During the day, La Coco is Mario and works at a clinic doing clerical work. He wears a sporty visor, sneakers, and baggy pants. He devotes every Sunday to his family, whom he helped move to the states.
But Thursdays, he does drag. For La Coco, it's an artform, and she enjoys immitating everyone from Madonna to classic Latin American divas.
Between songs she makes racy jokes with the crowd, but then points to the back of the room, where there's a table covered in condoms. Her message is clear. Use a condom and get tested. She says AIDS is now something you can live with for years if you get proper treatment. La Coco even lines up free testing at the bar.
Outside, after her performance she says she does this because no one else will.
"Yeah, there are other places to get condoms, but you have to remember that as Latinos, we're embarrassed to go to a clinic," La Coco says. "If we're here at the bar and have the opportunity to go home with someone, and don't want to pass by a gas station or pharmacy, or perhaps don't have money to buy them (condoms), you can get them here. I think we're directly meeting the public need."
Next La Coco plans to take condoms into Latino straight bars. La Coco would like to work full time doing outreach. The clinic where she works wants to hire her to do outreach. They plan to apply for a grant from the state, but it will be a while until they find out whether they'll get the money.
The state has identified target groups for prevention and education. Kip Beardsley manages the Minnesota Health Department's section on sexually transmitted diseases or STDs and HIV. He says the funding for this work has remained the same over the years. But, he says, there are more people now with a high risk of contracting HIV AIDS.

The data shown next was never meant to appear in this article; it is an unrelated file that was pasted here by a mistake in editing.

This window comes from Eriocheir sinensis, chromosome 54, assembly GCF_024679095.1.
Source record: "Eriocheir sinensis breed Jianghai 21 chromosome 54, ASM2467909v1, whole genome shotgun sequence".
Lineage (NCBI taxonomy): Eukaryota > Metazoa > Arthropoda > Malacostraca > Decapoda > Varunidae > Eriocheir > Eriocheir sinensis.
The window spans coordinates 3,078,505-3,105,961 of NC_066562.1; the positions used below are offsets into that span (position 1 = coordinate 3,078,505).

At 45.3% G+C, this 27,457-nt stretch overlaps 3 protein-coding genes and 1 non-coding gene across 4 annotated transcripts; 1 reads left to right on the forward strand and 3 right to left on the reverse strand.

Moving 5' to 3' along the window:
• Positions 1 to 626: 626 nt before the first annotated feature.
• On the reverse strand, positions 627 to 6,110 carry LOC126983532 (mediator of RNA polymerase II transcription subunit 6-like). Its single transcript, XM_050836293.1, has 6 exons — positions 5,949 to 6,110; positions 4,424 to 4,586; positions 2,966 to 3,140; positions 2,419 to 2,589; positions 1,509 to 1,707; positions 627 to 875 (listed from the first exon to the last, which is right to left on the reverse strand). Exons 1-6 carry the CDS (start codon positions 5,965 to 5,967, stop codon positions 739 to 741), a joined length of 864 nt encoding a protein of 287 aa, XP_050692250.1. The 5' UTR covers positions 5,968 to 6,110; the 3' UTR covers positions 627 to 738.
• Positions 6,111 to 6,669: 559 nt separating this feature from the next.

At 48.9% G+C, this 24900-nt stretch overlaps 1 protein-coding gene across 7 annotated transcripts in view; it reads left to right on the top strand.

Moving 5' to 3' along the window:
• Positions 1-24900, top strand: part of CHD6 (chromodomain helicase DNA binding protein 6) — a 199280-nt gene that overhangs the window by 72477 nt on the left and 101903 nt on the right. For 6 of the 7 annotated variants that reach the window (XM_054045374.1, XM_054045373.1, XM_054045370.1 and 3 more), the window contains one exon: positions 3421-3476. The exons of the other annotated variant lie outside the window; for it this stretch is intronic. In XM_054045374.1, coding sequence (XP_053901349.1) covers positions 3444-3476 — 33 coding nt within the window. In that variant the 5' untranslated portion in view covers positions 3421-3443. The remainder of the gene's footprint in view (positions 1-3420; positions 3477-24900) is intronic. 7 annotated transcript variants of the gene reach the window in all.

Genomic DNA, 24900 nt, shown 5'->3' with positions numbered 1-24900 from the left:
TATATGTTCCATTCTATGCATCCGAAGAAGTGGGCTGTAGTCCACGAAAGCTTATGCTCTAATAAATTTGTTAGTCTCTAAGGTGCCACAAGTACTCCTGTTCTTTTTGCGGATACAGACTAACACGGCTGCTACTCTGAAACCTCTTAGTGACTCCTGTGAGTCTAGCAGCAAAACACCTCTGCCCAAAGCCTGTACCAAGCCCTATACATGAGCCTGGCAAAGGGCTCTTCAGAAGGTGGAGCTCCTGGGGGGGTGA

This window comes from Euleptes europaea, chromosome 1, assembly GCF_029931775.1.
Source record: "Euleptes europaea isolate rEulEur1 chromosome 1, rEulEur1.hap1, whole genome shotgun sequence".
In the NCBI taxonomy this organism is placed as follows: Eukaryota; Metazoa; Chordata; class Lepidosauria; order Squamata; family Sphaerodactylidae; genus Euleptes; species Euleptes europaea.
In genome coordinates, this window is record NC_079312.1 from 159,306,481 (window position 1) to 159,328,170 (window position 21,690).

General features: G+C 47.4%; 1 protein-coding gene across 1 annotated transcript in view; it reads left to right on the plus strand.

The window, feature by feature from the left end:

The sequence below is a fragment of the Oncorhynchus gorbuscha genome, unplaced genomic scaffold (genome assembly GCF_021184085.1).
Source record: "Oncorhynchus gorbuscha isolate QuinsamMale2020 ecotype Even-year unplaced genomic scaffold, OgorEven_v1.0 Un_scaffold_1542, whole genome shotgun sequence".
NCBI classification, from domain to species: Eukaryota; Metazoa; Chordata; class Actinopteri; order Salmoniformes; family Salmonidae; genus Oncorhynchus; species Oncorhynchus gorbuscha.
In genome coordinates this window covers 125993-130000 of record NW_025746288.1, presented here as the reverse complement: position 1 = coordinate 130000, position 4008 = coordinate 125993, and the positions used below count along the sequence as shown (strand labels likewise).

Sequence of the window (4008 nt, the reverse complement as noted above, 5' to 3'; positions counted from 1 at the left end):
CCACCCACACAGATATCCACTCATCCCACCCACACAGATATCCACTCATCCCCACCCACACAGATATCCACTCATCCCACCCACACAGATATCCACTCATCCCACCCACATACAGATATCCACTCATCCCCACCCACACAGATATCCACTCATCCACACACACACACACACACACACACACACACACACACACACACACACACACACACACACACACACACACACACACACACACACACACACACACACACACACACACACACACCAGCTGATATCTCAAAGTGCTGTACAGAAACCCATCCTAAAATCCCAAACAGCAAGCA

"There's going to have to be some redirection of resources," Beardsley says. "And we do that in a very careful way. And we try to constantly identify what mechanisms and populations we can put our resources into to have the biggest effect on the transmission of HIV."
Beardsley says there are two clear target groups in the Latino community, men who have sex with men, and heterosexual women. Almost all of the men who test positive for HIV, 98 percent, said they had had sex with men. And most of the women who tested positive where infected through heterosexual sex.
Most health educators agree that you have to have a comprehensive strategy to reach those people. It's not enough to go to gay bars, since not all Latino men who have sex with men identify themselves as gay. And heterosexual women at risk could be anywhere in the community. They are likely to be married or in a relationship and unaware that their husbands or boyfriends are having sex with men.
Back at the Cinco de Mayo celebration, Jesse Saavedra keeps hoping someone will take him up on his offer of a free HIV test. Then a woman he recognizes walks by. He tested her last week. He runs out to get her attention and give her the results.
He immediately tells her that she's negative. She tells him she couldn't sleep the night before, thinking about the results. She has no qualms talking about her tests.
Jesse says it's important to catch a wide cross section of people just out living their daily lives. They should get used to seeing him in public.
"HIV AIDS is not something we should continue to hide in the closet, that we should continue to lock in rooms, that we should continue to whisper about," Saavedra says. "We felt that going into the community talking and be there so we could develop a trusting relationship. If they test with you they know you're not going to be gone tomorrow."
Jesse knows he could actually be gone soon. His position as a fulltime tester ends in a few months. The state is now considering whether to fund his position for another year.